April Fools: New Startup Launches Walk-Sharing Service in Columbus
Columbus may not currently have the best walk score in the US, but a new app created by a local startup aims to change that. ShüGo is the name of the new service, which utilizes the popular features of car-sharing, bike-sharing and ride-sharing services and overlays them onto the most basic form of transportation: walking.
“Walking is low-tech, dull and anti-social,” explains ShüGo co-founder and OSU Fisher College of Business student Tad Holden. “We’ve decided to bring walking into the 21st century by creating an easy-to-use shared service that opens up the pedestrian experience to a much wider audience.”
The concept is simple. Once the app is downloaded to your iPhone or Android device, the mapping system helps you to locate “Walk-Stations” located throughout the city in hotspots and destination areas, very similar to the CoGo Bike Share network. Once a nearby station is discovered, you can proceed to the station, unlock one of the walk lockers, and sign out a pair of walking shoes with your registered smart card.
Similar to car2go, the smart card will need to be setup online in advance, and linked to a valid ID and credit card. When checking out shoes from a Walk-Station, your card is billed at a rate of 25 cents per minute until you “re-dock” at the next station and return the shoes to an open bay.
If a Walk-Station is too far out of the way, users can take advantage of a premium service and “Request a Ride”. Similar to ride-share platforms Uber and Lyft, you can place a reservation to have a livery-pedestrian come to your location and provide a piggyback ride to your destination. Costs for the premium service vary based on livery rates, trip distance and unnotified surge pricing.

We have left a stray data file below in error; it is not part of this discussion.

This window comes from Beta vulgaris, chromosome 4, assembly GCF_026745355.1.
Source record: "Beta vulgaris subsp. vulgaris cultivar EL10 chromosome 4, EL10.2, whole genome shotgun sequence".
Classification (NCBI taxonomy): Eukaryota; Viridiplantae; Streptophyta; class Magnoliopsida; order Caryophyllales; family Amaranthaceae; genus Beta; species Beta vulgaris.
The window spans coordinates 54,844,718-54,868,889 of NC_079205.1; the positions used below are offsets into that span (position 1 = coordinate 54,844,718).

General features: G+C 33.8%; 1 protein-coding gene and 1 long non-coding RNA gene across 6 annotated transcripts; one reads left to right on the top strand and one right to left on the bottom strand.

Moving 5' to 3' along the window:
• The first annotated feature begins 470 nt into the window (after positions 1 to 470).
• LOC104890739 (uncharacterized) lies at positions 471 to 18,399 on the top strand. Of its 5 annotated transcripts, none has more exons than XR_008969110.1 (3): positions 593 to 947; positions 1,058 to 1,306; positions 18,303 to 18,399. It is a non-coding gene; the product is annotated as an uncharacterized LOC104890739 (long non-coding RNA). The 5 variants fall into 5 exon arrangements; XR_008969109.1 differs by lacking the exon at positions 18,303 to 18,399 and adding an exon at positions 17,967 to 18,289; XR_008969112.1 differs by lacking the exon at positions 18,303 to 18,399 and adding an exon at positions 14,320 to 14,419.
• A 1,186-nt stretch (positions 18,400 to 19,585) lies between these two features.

“Columbus is our test market, and potential pedestrians will be excited to know that we have already installed 20 Walk-Stations with several dozens of pairs of locally-sourced refurbished sneakers,” says Holden. “Additional stations are planned for installation once approved by the City of Columbus.”
A spokesperson for the Columbus Department of Public Safety said that they’ve never heard of ShüGo and that both the basic and premium services are in violation of multiple city codes. The Department plans to allow ShüGo to operate without any interference from the city for now, and plans to revisit the city code at a later date, much to the chagrin of the local Segway industry.
“These services are unregulated and dangerous to the public,” stated Chuck Leyton, a local Segway lobbyist. “There’s a high likelihood that ShüGo users will fall down and get hurt. Segways never fall over thanks to our patented self-balancing system.”
Despite some challenges with legality issues, supporters remain confident that ShüGo will be embraced widely.
“I’m very excited about the new technology these guys are bringing to the low-tech world of walking,” says David Hunegnaw, partner at the Founders Factory and mentor to the ShüGo team. “I can’t wait to see more features added, including gamification, social media integration, and potential user interface support with Facebook’s Oculus Rift.”
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